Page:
Homes at risk of wildfire in the U.S. amount to a staggering reconstruction value of beyond $237 billion, demonstrating the potential exposure levels and also the opportunity for the insurance, reinsurance and capital markets.
According to international property information, analytics and data-enabled services provider, CoreLogic in its recently published annual wildfire report, ‘Wildfire Hazard Risk Report – Residential Wildfire Exposure Estimates for the Western United States – 2015,’ almost 900,000 single-family homes are situated in an area at “High” or “Very High” risk of wildfire exposure.
CoreLogic’s report looks at the historic trends of wildfires across the U.S., highlighting that despite a reconstruction value of some $237 billion, 2014 wildfire activity was actually one of the quietist for some time.
After 2013, last year was the second lowest period in the last two decades for wildfire activity, as 63,345 wildfires burned down 3,587,561 acres of land. This was also the second lowest acreage burned total in the last 10 years, according to CoreLogic’s findings.
“The 2014 wildfire year was characterised by several inconsistencies. While it did continue the recent downward trend in both number of wildfires and acreage burned, it also was a year that experienced a large increase in the number of early wildfires in California,” explained CoreLogic.
An intensified drought season in 2013 is thought to have contributed to California’s unusually active January wildfire season. Showing how one natural risk can influence and shape another’s coming season.
The report notes that a possible reason for a decrease in aggregate burned acreage and fire occurrences could be due to “more intensive response to small fires and ignitions,” ensuring that a greater number of smaller fires fail to become a wildfire than in previous years.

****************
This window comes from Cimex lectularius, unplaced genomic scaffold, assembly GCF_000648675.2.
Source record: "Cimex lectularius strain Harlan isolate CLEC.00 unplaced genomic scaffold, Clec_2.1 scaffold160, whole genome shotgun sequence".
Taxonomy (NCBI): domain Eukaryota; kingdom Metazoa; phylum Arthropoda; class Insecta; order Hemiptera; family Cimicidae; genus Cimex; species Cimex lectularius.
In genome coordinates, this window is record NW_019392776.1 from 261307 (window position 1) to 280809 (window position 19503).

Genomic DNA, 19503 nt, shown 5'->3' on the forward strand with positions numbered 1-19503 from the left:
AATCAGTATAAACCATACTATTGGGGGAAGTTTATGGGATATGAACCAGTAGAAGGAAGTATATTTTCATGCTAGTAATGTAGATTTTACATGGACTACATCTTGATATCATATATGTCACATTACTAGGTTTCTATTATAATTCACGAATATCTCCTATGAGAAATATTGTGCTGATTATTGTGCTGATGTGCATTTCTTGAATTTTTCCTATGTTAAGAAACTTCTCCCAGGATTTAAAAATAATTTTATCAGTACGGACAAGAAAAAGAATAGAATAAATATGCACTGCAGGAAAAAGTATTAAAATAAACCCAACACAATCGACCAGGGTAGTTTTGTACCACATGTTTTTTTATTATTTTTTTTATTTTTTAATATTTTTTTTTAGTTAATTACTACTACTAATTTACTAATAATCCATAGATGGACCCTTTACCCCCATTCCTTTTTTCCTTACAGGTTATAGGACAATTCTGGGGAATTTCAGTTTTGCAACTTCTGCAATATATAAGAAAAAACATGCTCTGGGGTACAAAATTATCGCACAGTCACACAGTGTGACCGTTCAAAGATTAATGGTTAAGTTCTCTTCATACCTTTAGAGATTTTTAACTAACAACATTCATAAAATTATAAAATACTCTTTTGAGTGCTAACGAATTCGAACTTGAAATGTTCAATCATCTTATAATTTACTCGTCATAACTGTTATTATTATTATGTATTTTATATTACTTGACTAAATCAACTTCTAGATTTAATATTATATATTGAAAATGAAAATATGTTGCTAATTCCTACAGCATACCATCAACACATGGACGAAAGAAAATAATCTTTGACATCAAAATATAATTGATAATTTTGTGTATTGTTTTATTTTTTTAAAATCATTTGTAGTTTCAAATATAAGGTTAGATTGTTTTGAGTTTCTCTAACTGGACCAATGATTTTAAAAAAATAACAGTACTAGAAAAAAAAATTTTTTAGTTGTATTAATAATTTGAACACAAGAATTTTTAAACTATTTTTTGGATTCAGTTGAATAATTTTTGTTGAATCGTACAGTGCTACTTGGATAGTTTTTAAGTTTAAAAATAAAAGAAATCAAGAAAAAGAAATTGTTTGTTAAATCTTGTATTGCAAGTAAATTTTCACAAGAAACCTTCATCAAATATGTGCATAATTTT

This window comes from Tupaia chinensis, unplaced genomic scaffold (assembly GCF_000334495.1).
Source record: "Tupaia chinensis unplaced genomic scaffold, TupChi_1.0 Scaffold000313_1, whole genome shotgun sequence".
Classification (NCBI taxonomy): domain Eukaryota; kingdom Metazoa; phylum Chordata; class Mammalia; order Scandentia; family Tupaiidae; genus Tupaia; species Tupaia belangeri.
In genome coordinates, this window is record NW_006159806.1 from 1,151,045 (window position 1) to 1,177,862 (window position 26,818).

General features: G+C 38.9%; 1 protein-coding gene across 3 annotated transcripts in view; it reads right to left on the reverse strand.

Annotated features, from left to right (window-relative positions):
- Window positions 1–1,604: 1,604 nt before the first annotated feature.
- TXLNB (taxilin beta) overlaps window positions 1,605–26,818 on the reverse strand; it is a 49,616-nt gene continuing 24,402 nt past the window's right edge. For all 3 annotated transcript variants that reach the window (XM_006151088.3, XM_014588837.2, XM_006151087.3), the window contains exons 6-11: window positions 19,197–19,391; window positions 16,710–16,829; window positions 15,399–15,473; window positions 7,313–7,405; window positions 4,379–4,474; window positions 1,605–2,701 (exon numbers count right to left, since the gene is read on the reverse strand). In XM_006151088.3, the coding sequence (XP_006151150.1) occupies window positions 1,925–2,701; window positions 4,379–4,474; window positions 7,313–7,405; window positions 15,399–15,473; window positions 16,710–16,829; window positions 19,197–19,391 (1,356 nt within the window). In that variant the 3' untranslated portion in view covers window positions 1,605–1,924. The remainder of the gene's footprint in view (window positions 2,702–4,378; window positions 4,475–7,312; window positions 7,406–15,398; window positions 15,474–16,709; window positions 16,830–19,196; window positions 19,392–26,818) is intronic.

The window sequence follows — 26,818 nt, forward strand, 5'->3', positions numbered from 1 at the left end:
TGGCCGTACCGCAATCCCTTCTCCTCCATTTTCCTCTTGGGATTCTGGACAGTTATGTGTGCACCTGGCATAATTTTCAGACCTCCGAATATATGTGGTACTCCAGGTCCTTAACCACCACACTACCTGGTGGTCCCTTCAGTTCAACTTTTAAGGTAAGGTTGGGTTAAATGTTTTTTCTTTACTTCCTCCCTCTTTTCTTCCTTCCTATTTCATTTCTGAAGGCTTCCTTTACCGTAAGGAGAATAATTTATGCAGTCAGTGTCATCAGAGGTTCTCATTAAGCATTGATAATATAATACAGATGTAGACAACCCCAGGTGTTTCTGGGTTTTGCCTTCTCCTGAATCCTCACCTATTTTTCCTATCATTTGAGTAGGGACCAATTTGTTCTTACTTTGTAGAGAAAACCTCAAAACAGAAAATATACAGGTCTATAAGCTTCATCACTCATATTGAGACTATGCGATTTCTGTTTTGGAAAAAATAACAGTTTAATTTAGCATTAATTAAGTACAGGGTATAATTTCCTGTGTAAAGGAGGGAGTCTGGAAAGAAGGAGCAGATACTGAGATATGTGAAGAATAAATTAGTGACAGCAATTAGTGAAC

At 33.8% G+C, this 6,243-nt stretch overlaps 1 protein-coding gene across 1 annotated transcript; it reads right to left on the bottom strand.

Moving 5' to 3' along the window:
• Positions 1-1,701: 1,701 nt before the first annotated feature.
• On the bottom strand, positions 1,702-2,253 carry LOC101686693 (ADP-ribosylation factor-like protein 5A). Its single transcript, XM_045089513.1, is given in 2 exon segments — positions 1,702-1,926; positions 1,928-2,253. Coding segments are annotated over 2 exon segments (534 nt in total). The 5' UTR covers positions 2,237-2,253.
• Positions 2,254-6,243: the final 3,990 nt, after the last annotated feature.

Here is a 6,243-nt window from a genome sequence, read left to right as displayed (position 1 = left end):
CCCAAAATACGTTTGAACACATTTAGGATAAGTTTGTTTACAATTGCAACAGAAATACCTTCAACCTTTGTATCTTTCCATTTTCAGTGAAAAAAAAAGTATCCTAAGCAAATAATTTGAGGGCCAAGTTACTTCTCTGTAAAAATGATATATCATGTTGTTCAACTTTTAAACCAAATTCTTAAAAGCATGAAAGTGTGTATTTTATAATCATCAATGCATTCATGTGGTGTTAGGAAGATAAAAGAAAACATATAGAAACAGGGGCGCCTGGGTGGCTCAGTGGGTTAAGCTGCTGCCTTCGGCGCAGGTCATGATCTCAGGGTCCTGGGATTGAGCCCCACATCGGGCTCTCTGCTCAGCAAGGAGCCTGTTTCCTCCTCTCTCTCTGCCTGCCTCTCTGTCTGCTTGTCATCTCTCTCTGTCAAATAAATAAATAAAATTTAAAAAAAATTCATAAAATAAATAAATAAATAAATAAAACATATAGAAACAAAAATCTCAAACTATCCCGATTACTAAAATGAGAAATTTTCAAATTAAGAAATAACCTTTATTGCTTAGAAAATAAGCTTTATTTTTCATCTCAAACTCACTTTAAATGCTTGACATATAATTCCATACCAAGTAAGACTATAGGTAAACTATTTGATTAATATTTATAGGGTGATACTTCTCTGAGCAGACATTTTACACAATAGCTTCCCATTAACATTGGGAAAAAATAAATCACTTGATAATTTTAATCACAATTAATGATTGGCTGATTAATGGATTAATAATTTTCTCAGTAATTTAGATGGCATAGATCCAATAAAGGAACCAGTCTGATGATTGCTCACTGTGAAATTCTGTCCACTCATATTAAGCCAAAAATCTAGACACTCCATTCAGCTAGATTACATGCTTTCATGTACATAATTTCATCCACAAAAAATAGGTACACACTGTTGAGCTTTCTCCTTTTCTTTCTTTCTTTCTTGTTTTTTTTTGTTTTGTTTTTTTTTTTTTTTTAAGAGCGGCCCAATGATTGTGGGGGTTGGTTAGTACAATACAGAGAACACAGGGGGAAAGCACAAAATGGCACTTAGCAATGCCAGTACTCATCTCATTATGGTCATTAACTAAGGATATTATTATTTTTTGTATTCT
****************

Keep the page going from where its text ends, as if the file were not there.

However, this approach to managing the hazard does mean an increase in the use of agencies, which ultimately means greater response and wildfire prevention expenses.
The study stresses that despite low wildfire seasons for the last two years, this should not be considered a fundamental change moving forward; “As history indicates, wildfire events tend to be cyclical by nature.”
Also, as residential growth in the Western states of the U.S. continues the number of homes exposed to wildfire hazards is likely to rise. As a fire in a densely populated region can do far more damage than a larger, more remote event.
But this peril certainly isn’t unprotected by the insurance-linked securities (ILS), collateralized reinsurance and catastrophe bond world, as insurance industry players have sought protection against the hazard for many years now.
The USAA’s Residential Reinsurance catastrophe bond series of deals has included U.S. wildfire as a covered peril since 2008, details of its latest deal, Residential Reinsurance 2014 Ltd. (Series 2014-2) can be found here.
Similarly, State Farms Merna Reinsurance III Ltd. $250 million catastrophe bond from June 2010 also covered U.S. wildfire, as does Chubb’s soon to launch East Lane Re VI Ltd. (Series 2015-1) transaction.
So it’s clear that investors and cedents alike are happy to add some wildfire coverage into their exposure, while also adding some welcomed diversification to their portfolios.
And, as insurers and reinsurers are increasingly looking for new, innovative and emerging markets to put some of the ample reinsurance capacity to work, the continued threat of wildfires could gain greater attention.
Looking forward into 2015, CoreLogic said; “As in the past, wildfire risk in 2015 will be highly dependent on both weather and human factors.”
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